In addition, the point is made that:

                                                  Persons belonging to a cultural, religious or linguistic
                                                  community may not be denied the right, with other members of
                                                  that community —
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                                                       a) to enjoy their culture, practise their religion and use
                                                          their language; and
                                                       b) to form, join and maintain cultural, religious and
                                                          linguistic associations and other organs of civil
                                                          society.

                                                It is further stated that these rights may not be exercised in a
                                                manner inconsistent with any provision of the Bill of Rights.

                                                In the area that I am from, white farmers speak Xitsonga so
                                                fluently. I remember in Giyani, during the birthday celebrations
                                                of our former President, Nelson Mandela, we had a young white
                                                girl who attended a multiracial school. She was 16 or 18 years
                                                old. She requested to be allowed to stand before us in order to
                                                read a poem in Xitsonga. Unless you saw this white girl, you
                                                would think, from her pronunciation, that she was a Xitsonga-
                                                speaking child. Why can’t our communities speak the languages of
                                                the people who are living in it?

                                                The state must take practical and positive measures to elevate
                                                the status and advance the use of these languages. The letter and
                                                spirit of these words are that all are equal before the law. This
                                                is the famous call of the Freedom Charter. Up until now,
                                                multilingualism has been invisible in the Public Service, in most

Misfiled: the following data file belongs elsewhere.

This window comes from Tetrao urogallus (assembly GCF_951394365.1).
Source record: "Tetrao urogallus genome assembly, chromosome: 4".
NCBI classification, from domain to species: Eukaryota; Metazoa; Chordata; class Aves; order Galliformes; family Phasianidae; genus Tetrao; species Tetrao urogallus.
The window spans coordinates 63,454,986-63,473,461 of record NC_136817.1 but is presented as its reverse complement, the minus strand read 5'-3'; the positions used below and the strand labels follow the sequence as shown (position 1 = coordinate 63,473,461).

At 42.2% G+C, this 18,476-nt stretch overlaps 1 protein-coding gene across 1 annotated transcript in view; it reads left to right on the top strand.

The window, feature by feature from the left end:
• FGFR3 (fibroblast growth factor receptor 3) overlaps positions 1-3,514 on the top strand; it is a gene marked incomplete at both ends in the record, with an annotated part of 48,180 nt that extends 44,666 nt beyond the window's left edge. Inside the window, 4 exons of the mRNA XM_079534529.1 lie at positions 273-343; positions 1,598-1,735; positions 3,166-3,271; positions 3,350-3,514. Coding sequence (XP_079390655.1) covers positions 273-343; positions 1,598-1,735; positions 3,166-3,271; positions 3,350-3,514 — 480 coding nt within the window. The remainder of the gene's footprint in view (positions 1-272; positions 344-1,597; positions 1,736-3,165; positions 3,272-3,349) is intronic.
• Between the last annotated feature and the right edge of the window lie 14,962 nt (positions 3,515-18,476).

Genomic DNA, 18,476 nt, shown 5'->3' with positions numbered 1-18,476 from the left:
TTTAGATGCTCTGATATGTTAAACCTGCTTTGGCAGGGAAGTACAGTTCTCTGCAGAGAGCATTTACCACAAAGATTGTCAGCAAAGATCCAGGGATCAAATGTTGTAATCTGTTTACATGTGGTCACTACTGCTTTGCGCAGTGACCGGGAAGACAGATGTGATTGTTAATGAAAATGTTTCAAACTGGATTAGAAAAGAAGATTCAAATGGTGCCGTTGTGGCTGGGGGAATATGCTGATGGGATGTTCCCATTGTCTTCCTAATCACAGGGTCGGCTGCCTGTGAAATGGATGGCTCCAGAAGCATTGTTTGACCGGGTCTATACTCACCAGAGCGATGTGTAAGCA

public discourse and in the mass media.

                                                Consequently, and despite the fact that the Constitution provides
                                                for the cultivation of multilingualism and the revitalisation of
                                                indigenous languages, there is still an urgent need for the
                                                Departments of Arts and Culture, and Science and Technology, to
                                                revitalise the use of indigenous languages in a manner that draws
                                                from the framework of the Reconstruction and Development
                                                Programme, and to maximise the utilisation of the country’s
                                                multilingual human resources.

                                                Ironically, the Department of Arts and Culture is a department
                                                that is not given a large enough budget. If they could get enough
                                                money, I think they would promote indigenous languages,
                                                traditional music, traditional dances and traditional folklore.
                                                Indigenous languages should all be elevated to the same level by
                                                providing the necessary resources to enable and permit this
                                                direction. However, one hardly notices much reaction by the
                                                speakers of indigenous languages in our country to the increasing
                                                predominance of English. Occasionally we hear and read strident